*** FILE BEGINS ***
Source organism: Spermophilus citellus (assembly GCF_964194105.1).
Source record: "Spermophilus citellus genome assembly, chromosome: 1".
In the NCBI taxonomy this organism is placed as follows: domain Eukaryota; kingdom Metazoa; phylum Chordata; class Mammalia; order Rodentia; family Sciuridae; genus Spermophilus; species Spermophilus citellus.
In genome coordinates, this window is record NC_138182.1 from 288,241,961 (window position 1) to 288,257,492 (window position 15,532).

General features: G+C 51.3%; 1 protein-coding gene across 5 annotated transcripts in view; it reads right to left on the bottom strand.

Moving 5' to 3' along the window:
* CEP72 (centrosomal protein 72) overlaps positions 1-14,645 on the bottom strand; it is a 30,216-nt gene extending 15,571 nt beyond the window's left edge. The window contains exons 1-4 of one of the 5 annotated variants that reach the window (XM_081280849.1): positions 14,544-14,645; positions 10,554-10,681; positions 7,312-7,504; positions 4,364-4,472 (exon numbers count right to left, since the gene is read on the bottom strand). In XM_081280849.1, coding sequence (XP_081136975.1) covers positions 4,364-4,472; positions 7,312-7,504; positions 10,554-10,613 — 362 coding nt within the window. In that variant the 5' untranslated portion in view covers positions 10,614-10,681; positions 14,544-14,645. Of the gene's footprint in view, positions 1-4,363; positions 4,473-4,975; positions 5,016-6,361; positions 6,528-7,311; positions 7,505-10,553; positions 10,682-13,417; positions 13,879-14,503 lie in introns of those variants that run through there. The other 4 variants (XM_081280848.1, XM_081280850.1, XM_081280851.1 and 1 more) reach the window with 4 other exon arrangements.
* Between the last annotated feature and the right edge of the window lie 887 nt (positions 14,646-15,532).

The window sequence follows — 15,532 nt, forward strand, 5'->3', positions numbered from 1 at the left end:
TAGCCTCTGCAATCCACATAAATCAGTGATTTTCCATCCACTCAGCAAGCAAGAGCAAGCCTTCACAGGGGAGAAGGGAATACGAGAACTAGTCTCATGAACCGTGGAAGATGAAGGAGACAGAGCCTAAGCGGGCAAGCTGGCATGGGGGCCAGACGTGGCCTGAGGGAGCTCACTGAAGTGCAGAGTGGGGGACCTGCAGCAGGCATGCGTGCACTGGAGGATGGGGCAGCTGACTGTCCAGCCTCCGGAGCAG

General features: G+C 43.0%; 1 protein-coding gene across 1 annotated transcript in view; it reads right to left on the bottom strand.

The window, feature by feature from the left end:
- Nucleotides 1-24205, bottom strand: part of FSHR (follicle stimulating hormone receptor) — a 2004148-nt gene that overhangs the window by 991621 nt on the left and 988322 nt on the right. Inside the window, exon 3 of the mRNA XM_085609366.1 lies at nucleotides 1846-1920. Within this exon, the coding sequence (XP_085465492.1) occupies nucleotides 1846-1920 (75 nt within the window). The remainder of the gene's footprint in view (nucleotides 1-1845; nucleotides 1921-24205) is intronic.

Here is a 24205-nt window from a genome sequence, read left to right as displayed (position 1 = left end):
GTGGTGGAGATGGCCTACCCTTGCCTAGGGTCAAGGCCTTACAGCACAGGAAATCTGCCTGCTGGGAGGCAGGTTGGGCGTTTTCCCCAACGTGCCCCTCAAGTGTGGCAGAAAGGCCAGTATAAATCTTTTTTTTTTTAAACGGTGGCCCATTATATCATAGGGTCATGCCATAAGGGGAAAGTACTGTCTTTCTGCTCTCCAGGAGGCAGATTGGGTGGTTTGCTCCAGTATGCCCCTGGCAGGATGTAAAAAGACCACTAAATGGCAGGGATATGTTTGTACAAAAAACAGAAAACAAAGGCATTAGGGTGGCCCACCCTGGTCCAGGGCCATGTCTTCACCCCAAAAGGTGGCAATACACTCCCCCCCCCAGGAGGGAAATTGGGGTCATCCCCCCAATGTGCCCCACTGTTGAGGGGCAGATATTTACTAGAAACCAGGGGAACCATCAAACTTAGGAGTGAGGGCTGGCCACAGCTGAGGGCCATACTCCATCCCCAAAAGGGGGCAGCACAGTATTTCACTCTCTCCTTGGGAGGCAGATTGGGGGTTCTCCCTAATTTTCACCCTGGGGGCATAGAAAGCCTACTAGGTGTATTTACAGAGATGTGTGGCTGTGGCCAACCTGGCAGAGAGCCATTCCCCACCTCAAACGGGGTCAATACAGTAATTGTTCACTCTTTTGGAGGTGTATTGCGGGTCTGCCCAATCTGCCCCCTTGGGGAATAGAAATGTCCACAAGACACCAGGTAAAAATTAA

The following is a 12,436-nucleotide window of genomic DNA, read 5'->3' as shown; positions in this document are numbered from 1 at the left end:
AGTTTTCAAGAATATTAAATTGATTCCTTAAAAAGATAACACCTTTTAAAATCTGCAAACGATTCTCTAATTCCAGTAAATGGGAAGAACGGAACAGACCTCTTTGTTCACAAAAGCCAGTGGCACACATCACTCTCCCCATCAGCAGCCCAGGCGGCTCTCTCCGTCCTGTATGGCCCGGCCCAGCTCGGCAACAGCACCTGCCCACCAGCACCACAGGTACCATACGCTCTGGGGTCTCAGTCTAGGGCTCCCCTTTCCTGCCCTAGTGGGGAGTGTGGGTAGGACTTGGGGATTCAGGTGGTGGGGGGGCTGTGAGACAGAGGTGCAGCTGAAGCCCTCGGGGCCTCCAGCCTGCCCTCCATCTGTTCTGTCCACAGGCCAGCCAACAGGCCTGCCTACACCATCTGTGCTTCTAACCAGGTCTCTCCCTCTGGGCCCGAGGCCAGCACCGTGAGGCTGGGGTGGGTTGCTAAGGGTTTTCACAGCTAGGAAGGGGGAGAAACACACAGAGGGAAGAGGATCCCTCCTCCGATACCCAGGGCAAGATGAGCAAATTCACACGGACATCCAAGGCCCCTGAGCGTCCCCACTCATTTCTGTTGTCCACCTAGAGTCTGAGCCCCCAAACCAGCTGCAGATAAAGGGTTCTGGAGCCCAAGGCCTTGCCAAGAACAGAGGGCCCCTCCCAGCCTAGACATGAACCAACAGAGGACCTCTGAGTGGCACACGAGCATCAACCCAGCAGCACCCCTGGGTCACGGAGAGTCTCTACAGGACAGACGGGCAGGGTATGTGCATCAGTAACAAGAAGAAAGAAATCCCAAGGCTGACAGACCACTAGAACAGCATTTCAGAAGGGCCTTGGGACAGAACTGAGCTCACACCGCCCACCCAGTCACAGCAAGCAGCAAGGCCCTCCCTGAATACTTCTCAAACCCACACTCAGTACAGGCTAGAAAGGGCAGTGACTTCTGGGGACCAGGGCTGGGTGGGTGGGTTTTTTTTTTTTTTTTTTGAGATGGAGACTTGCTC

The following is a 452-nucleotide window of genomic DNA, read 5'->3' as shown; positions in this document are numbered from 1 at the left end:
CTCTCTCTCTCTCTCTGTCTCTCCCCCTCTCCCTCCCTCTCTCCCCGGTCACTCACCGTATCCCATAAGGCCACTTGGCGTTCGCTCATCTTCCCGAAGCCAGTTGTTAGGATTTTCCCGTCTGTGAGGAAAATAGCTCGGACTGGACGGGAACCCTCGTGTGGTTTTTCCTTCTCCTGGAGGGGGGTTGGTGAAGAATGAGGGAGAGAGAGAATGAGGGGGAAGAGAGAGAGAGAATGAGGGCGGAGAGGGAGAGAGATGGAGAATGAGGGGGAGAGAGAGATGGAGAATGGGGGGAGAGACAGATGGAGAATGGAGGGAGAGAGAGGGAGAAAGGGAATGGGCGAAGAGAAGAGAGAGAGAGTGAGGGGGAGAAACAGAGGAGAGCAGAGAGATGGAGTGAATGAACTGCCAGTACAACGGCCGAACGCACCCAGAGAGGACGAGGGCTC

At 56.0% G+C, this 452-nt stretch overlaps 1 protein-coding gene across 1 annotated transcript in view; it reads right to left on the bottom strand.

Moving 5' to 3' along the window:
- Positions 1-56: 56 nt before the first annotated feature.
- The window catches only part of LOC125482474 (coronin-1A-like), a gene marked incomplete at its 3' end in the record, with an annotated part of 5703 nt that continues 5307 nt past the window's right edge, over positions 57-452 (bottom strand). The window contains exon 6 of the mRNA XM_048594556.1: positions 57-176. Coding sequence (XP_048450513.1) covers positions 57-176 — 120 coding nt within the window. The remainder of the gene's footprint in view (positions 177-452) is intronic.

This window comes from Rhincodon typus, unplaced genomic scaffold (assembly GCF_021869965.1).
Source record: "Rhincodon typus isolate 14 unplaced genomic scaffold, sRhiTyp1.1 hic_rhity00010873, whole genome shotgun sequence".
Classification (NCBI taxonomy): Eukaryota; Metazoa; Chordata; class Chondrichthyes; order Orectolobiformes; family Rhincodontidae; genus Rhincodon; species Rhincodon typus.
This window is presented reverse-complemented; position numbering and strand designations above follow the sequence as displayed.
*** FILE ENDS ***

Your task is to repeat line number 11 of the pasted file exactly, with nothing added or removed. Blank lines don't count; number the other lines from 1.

General features: G+C 43.0%; 1 protein-coding gene across 1 annotated transcript in view; it reads right to left on the bottom strand.